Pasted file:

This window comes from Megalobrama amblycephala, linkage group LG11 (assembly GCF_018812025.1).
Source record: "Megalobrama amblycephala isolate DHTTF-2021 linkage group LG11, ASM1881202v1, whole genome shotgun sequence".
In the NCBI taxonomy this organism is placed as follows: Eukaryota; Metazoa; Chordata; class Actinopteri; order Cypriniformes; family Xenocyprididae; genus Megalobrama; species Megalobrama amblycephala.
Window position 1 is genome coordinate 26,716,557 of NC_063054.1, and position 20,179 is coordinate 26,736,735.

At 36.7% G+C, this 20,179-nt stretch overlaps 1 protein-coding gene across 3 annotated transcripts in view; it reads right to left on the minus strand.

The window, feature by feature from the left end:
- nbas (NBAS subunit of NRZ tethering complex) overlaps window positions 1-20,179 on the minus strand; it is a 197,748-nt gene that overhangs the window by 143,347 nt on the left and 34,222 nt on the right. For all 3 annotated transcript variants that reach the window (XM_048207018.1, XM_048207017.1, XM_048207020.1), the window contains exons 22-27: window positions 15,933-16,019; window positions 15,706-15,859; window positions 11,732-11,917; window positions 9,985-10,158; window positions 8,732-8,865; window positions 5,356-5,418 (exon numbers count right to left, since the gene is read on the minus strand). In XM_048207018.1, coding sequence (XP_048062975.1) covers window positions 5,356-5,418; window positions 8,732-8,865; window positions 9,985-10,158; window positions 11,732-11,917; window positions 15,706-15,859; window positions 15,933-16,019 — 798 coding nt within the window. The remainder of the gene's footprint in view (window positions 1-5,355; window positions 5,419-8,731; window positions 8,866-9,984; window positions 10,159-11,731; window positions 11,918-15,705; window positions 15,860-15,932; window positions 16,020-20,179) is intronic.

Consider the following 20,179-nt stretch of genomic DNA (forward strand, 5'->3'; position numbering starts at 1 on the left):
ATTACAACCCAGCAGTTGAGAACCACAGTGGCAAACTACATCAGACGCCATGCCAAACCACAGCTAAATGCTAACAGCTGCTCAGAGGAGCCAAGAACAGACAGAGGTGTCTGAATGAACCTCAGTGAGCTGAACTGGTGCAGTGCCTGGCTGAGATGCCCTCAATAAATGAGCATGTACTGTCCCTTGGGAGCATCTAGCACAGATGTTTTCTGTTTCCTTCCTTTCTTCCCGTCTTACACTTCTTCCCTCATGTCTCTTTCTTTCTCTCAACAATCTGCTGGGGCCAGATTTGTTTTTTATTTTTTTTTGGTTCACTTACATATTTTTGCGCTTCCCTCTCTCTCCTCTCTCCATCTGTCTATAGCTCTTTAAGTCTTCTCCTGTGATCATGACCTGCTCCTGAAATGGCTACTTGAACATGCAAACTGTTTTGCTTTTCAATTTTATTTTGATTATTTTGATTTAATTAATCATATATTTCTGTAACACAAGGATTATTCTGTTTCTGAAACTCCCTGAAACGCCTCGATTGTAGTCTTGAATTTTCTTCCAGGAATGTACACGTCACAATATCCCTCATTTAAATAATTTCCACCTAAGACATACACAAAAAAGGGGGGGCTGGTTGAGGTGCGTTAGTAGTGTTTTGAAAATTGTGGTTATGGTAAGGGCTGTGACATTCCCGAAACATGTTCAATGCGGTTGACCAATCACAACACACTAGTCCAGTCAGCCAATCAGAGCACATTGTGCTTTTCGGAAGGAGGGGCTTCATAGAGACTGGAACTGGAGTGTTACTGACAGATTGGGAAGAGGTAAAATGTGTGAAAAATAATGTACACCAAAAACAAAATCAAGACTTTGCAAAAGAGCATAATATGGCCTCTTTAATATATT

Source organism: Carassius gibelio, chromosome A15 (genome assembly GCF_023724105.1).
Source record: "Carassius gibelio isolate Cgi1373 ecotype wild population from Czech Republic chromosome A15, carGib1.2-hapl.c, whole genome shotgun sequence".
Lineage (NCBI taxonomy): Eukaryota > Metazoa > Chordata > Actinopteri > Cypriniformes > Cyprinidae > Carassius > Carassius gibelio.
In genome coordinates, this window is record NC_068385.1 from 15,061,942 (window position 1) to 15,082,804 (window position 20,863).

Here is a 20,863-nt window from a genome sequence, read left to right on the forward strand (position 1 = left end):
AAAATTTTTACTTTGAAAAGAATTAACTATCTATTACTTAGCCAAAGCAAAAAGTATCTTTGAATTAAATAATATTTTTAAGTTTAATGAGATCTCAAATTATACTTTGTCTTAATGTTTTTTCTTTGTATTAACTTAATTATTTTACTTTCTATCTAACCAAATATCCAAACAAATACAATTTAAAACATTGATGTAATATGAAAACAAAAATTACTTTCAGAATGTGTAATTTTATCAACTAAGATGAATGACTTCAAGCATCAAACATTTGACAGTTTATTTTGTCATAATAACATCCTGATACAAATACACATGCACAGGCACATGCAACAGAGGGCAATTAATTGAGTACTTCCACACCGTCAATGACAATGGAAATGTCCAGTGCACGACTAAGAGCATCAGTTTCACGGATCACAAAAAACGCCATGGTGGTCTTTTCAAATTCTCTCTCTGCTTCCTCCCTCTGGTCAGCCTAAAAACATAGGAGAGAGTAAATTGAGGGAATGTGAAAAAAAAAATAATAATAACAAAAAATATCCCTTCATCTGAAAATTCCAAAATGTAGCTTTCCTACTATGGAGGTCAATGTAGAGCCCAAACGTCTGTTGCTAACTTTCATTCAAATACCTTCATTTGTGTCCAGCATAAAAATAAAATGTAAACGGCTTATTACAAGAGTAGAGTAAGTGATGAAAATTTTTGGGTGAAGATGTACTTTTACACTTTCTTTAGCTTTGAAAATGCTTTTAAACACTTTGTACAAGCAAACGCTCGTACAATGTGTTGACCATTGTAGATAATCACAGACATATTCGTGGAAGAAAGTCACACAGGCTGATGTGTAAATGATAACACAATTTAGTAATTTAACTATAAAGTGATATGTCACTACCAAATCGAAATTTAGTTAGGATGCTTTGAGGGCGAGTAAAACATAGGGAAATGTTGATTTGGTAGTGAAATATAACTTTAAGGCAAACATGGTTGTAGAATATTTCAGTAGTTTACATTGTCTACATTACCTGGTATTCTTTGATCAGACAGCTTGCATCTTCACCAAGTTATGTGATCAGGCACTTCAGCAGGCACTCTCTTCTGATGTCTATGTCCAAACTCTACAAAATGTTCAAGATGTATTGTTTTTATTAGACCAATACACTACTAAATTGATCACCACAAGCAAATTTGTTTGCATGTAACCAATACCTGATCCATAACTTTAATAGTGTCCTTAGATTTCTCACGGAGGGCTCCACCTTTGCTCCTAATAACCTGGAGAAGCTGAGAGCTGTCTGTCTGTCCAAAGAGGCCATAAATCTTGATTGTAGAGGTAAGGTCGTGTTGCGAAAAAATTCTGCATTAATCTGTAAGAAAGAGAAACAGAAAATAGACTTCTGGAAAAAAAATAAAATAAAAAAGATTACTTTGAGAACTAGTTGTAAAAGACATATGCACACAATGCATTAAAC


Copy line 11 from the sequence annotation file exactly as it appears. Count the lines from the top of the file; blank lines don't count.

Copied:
Source record: "Carassius gibelio isolate Cgi1373 ecotype wild population from Czech Republic chromosome A15, carGib1.2-hapl.c, whole genome shotgun sequence".